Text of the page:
Spirituality and tourism

Document Type

Book Chapter




School of Business and Law


Originally published as: Willson, G., & McIntosh, A. (2019). Spirituality and tourism. In L. Zsiknai & B. Flanagan (Eds.), The Routledge international handbook of spirituality in society and the professions (pp. 103-110). London, England: Routledge. Original publication available here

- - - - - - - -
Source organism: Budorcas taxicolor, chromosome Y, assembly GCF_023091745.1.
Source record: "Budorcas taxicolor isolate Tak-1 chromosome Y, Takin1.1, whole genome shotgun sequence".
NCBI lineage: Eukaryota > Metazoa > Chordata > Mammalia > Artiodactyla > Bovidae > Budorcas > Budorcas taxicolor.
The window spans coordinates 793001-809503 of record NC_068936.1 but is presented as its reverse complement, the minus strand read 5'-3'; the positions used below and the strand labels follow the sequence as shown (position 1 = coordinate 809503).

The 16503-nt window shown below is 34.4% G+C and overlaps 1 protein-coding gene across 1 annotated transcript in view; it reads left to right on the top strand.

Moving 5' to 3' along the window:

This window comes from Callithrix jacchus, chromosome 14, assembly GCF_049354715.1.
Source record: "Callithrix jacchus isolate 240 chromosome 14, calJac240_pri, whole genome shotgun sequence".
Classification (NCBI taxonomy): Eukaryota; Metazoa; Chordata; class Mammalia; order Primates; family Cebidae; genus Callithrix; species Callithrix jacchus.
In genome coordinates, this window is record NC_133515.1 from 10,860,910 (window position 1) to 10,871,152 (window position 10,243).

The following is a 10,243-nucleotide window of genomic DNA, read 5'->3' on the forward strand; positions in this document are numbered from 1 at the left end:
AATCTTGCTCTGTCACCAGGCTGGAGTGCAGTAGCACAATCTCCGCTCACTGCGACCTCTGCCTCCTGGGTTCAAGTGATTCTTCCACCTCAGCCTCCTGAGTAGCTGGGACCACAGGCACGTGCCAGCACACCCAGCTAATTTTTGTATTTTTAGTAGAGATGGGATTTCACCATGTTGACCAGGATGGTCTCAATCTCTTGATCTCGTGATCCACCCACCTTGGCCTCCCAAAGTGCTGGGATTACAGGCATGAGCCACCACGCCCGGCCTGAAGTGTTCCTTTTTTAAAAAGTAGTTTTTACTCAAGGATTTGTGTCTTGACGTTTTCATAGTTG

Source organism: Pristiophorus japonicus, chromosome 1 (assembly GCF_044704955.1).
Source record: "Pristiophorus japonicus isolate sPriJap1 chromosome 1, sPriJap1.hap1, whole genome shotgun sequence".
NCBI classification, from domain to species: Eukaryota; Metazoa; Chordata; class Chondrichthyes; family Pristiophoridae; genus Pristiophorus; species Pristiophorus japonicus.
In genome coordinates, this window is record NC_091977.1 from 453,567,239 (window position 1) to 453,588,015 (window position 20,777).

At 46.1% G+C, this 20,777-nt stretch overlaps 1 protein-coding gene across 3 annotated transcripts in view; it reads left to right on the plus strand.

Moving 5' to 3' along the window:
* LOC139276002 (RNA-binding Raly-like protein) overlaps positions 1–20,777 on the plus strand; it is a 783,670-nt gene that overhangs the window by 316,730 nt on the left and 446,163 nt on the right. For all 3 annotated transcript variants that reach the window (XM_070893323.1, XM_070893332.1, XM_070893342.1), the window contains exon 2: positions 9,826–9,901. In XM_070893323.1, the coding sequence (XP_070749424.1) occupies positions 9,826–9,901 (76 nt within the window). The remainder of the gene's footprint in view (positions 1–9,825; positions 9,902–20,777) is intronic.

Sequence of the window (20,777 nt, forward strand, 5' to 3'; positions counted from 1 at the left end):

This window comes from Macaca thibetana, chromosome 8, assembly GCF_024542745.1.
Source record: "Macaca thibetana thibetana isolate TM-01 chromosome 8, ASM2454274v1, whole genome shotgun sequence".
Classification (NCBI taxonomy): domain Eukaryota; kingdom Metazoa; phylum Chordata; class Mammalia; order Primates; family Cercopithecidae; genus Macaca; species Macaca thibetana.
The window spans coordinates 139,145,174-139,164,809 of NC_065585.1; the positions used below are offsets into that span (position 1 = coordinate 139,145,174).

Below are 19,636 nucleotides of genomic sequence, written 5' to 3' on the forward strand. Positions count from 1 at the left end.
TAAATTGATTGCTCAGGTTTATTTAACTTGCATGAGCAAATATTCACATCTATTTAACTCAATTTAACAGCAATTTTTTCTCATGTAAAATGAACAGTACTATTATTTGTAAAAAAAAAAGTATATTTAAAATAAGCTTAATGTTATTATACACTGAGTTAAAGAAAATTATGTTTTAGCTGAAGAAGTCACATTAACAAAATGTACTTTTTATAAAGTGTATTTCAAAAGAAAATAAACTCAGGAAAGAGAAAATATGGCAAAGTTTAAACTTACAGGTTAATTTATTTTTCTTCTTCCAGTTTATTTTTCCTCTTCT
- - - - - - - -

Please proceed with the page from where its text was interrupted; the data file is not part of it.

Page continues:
Spirituality and travel are inextricably related. The roots of modern tourism can be found in early pilgrimages and other religiously motivated journeys (Timothy and Olsen 2006). Consider, for example, the millions of devout Muslims who travel to Mecca, or Christians and Jews who find solace in places such as Jerusalem and Bethlehem. Over recent decades, a major contributor to the evolving spiritual landscape has been the increase in secularism, particularly in the Western world (Timothy and Olsen 2006), and the emergence of more humanistic or nature-based beliefs, such as those concerned with the New Age movement (Islam 2012). In addition, there has been a surge in the commodification of Eastern spiritual practices and philosophies in the West (Bone 2015). These evolutions, in addition to globalization and multiculturalism, have changed the nature of the relationship between spirituality and travel in contemporary society, leaving a more diverse, broader context for examining their relationship. © 2019 selection and editorial matter, Laszlo Zsolnai and Bernadette Flanagan; individual chapters, the contributors. All rights reserved.